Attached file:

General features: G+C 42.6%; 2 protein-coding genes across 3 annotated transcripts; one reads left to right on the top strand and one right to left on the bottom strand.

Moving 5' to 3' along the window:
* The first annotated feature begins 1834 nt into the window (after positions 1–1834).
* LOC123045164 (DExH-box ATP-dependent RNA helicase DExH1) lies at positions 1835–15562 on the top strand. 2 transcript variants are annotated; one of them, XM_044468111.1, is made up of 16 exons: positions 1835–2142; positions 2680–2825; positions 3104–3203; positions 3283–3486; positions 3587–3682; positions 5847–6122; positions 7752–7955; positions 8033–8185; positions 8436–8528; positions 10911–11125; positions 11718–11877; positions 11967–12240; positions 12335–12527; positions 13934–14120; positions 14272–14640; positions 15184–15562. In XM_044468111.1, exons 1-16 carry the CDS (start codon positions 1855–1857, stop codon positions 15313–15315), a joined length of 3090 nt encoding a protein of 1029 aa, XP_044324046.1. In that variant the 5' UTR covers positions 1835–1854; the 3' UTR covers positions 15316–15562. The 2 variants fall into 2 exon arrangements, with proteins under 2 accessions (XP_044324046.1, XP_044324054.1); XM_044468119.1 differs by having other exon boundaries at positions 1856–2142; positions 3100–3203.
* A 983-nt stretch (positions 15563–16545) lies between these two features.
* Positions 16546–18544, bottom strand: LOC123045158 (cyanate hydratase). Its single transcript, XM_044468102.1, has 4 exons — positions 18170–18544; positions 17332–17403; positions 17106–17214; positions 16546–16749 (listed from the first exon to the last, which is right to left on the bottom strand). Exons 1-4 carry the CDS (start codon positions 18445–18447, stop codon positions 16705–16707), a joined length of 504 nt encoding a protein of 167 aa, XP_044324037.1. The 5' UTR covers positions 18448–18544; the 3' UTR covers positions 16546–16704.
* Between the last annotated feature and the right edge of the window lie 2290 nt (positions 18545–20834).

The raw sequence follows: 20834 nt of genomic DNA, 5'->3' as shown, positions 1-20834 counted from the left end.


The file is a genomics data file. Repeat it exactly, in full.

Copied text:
General features: G+C 42.6%; 2 protein-coding genes across 3 annotated transcripts; one reads left to right on the top strand and one right to left on the bottom strand.

Moving 5' to 3' along the window:
* The first annotated feature begins 1834 nt into the window (after positions 1–1834).
* LOC123045164 (DExH-box ATP-dependent RNA helicase DExH1) lies at positions 1835–15562 on the top strand. 2 transcript variants are annotated; one of them, XM_044468111.1, is made up of 16 exons: positions 1835–2142; positions 2680–2825; positions 3104–3203; positions 3283–3486; positions 3587–3682; positions 5847–6122; positions 7752–7955; positions 8033–8185; positions 8436–8528; positions 10911–11125; positions 11718–11877; positions 11967–12240; positions 12335–12527; positions 13934–14120; positions 14272–14640; positions 15184–15562. In XM_044468111.1, exons 1-16 carry the CDS (start codon positions 1855–1857, stop codon positions 15313–15315), a joined length of 3090 nt encoding a protein of 1029 aa, XP_044324046.1. In that variant the 5' UTR covers positions 1835–1854; the 3' UTR covers positions 15316–15562. The 2 variants fall into 2 exon arrangements, with proteins under 2 accessions (XP_044324046.1, XP_044324054.1); XM_044468119.1 differs by having other exon boundaries at positions 1856–2142; positions 3100–3203.
* A 983-nt stretch (positions 15563–16545) lies between these two features.
* Positions 16546–18544, bottom strand: LOC123045158 (cyanate hydratase). Its single transcript, XM_044468102.1, has 4 exons — positions 18170–18544; positions 17332–17403; positions 17106–17214; positions 16546–16749 (listed from the first exon to the last, which is right to left on the bottom strand). Exons 1-4 carry the CDS (start codon positions 18445–18447, stop codon positions 16705–16707), a joined length of 504 nt encoding a protein of 167 aa, XP_044324037.1. The 5' UTR covers positions 18448–18544; the 3' UTR covers positions 16546–16704.
* Between the last annotated feature and the right edge of the window lie 2290 nt (positions 18545–20834).

The raw sequence follows: 20834 nt of genomic DNA, 5'->3' as shown, positions 1-20834 counted from the left end.